Browning 1885 High Wall .45-70


Browning attempted to capture the look of the high-wall Winchester of a century ago. However, the Japanese folks who made this Browning decided to put a glassy finish on this historic-minded rifle, which didn’t do it any good. Old Winchesters never had glassy-finish stocks, nor did they have buffed barrels that lost the sharp edges of the octagon. So right off the bat, this rifle didn’t look right because of its glitzy finish. However, the profile and mechanism of the test rifle looked a lot like a High-Wall Winchester, and the rifle had some well-done features, according to Gun Tests magazine.

Browning used to offer a higher-priced “Traditional Hunter” version of this rifle, which had an oil-type finish. These were discontinued, but you may still be able to find one. Another Browning option was the BPCR, which stands for Black Powder Cartridge Rifle. These sold for nearly $1,800, and are also discontinued. They were offered in .40-65 and .45-70, and didn’t sell very well.

This was no lightweight. Empty, the rifle weighed 8 pounds, which was a little closer to the 10.5-pound weight of a Sharps than a 7-pound Ruger was. Part of the extra weight of the Browning was in its 28-inch barrel, compared to the Ruger’s 22-incher.

Opening the 1885’s action caused the hammer to be cocked as the action block moved downward. With the action closed, if the hammer were lowered slowly, it did not strike the firing pin, nor could it be moved by any means to make contact with the pin. However, a normal pull on the trigger would cause the cocked hammer to strike the firing pin and fire the rifle. This feature would be handy whenever you wanted to carry a loaded but uncocked rifle. In spite of that, the serrations on the hammer were not deep enough for testers.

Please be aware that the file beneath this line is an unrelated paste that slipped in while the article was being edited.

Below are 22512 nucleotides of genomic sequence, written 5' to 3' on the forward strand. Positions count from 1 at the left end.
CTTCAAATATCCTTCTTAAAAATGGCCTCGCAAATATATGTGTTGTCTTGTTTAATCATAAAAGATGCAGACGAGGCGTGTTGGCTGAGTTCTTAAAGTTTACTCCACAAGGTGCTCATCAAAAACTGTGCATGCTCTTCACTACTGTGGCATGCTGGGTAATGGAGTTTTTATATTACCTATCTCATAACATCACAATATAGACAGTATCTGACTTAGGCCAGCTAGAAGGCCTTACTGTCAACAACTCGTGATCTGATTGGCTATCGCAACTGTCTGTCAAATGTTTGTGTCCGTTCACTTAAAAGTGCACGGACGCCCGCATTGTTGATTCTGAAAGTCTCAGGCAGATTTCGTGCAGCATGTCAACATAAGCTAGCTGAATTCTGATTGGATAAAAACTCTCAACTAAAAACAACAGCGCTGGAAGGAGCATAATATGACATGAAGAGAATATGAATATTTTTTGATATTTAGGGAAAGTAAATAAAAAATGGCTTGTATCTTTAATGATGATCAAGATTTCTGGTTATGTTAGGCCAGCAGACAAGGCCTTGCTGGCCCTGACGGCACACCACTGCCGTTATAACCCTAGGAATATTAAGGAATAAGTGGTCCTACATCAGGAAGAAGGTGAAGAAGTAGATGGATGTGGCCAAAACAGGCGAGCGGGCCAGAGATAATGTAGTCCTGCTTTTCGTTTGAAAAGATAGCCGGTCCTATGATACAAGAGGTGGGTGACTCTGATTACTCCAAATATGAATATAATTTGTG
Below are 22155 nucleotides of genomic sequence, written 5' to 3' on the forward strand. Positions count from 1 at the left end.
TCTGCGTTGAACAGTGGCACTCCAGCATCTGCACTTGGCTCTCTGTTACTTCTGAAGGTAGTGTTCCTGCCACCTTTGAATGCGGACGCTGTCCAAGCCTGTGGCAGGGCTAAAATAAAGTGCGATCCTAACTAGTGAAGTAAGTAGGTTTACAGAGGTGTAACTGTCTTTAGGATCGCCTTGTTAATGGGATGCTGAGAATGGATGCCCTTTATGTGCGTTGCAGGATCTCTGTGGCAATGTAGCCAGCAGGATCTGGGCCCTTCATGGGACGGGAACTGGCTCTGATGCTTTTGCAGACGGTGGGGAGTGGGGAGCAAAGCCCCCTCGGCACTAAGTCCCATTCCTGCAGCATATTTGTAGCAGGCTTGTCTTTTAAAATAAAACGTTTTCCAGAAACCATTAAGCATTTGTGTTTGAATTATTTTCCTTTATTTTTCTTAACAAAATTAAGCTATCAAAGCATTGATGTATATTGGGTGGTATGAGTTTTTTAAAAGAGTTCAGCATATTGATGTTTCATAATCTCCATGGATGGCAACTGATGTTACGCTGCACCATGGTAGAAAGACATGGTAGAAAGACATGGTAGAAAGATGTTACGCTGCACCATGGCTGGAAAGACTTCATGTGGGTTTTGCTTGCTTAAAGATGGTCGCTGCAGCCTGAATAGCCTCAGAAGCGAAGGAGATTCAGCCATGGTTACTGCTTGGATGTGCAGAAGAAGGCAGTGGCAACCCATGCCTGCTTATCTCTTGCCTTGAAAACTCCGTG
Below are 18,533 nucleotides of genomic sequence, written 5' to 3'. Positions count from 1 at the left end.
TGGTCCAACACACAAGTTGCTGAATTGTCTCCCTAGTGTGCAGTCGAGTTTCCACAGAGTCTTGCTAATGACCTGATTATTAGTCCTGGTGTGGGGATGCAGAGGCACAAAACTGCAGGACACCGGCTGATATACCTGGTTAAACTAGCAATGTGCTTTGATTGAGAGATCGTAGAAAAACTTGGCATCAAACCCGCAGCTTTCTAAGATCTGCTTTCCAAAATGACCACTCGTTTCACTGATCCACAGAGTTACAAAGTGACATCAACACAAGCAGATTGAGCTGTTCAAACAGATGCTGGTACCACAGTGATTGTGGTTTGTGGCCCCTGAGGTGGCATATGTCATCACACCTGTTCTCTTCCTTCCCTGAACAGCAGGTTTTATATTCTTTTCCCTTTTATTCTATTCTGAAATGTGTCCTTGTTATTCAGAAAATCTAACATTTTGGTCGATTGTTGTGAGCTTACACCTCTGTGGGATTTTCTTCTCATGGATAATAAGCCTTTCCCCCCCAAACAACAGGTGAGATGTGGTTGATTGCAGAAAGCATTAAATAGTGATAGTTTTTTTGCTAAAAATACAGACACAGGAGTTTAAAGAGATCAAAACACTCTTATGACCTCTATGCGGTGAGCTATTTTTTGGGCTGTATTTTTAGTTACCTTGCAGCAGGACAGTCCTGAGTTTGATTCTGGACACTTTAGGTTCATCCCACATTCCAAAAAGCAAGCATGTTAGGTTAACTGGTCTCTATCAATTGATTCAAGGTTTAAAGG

The wood was extremely attractive, and both sides of the stock had the same grain pattern. The glassy stock finish tended to hide the wood’s great beauty under glaring hot spots. Some sort of dull oil-looking finish would have been far better than the very glossy finish applied. It appeared to be an epoxy finish because it was nearly unmarkable, extremely hard, filled the pores perfectly, and had a mirror-like surface. The forend wood matched the beautiful grain structure of the buttstock very well. Both pieces of wood had excellent checkering in five well-proportioned panels, three of them on the forend. There were QD sling swivel studs. The butt was padded with thick black rubber that was just as hard as that of the Ruger, if not harder.

The makers of this rifle should shoot it with some of the Buffalo Bore heavy loads, to see what it’s doing to its sales by putting these “cast-iron” buttplates on the otherwise very nice rifle. Anybody buying a .45-70 rifle in 2001 is going to shoot it with heavy loads, at least part of the time. The rifle was perfectly capable of handling loads that would drop an elephant. Manufacturers need to get wise to this, and put reasonable pads on their rifles. Surely any changes to pull length to fit individuals should be achieved with the use of a good recoil-absorbing pad.